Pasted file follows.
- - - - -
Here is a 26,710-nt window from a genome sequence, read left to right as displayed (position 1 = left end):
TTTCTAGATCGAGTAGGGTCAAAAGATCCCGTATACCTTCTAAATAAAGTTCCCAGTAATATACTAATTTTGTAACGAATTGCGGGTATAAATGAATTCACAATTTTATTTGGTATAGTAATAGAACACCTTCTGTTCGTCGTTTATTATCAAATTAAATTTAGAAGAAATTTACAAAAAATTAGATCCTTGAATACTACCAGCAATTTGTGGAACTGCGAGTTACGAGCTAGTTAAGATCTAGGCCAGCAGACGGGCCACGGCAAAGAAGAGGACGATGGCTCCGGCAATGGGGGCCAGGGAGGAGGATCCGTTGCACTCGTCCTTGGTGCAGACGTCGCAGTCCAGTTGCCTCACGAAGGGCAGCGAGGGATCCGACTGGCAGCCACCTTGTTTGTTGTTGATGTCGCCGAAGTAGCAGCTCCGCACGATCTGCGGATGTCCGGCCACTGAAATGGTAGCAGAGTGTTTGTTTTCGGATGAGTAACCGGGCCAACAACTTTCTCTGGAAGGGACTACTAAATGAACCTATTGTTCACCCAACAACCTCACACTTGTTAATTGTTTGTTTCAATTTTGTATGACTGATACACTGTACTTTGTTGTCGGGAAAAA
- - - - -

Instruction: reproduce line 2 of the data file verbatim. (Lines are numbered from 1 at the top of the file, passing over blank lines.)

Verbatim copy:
TTTCTAGATCGAGTAGGGTCAAAAGATCCCGTATACCTTCTAAATAAAGTTCCCAGTAATATACTAATTTTGTAACGAATTGCGGGTATAAATGAATTCACAATTTTATTTGGTATAGTAATAGAACACCTTCTGTTCGTCGTTTATTATCAAATTAAATTTAGAAGAAATTTACAAAAAATTAGATCCTTGAATACTACCAGCAATTTGTGGAACTGCGAGTTACGAGCTAGTTAAGATCTAGGCCAGCAGACGGGCCACGGCAAAGAAGAGGACGATGGCTCCGGCAATGGGGGCCAGGGAGGAGGATCCGTTGCACTCGTCCTTGGTGCAGACGTCGCAGTCCAGTTGCCTCACGAAGGGCAGCGAGGGATCCGACTGGCAGCCACCTTGTTTGTTGTTGATGTCGCCGAAGTAGCAGCTCCGCACGATCTGCGGATGTCCGGCCACTGAAATGGTAGCAGAGTGTTTGTTTTCGGATGAGTAACCGGGCCAACAACTTTCTCTGGAAGGGACTACTAAATGAACCTATTGTTCACCCAACAACCTCACACTTGTTAATTGTTTGTTTCAATTTTGTATGACTGATACACTGTACTTTGTTGTCGGGAAAAA